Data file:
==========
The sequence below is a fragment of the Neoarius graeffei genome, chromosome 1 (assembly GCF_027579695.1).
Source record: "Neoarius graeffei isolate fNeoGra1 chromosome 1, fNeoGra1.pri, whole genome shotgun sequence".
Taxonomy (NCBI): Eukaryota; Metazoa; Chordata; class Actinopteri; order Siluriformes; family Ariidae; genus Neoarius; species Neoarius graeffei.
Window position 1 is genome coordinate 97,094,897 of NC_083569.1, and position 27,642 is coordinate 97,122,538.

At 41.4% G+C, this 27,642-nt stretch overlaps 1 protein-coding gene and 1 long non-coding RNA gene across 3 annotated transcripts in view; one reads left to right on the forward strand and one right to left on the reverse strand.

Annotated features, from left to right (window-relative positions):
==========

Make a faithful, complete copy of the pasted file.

The sequence below is a fragment of the Neoarius graeffei genome, chromosome 1 (assembly GCF_027579695.1).
Source record: "Neoarius graeffei isolate fNeoGra1 chromosome 1, fNeoGra1.pri, whole genome shotgun sequence".
Taxonomy (NCBI): Eukaryota; Metazoa; Chordata; class Actinopteri; order Siluriformes; family Ariidae; genus Neoarius; species Neoarius graeffei.
Window position 1 is genome coordinate 97,094,897 of NC_083569.1, and position 27,642 is coordinate 97,122,538.

At 41.4% G+C, this 27,642-nt stretch overlaps 1 protein-coding gene and 1 long non-coding RNA gene across 3 annotated transcripts in view; one reads left to right on the forward strand and one right to left on the reverse strand.

Annotated features, from left to right (window-relative positions):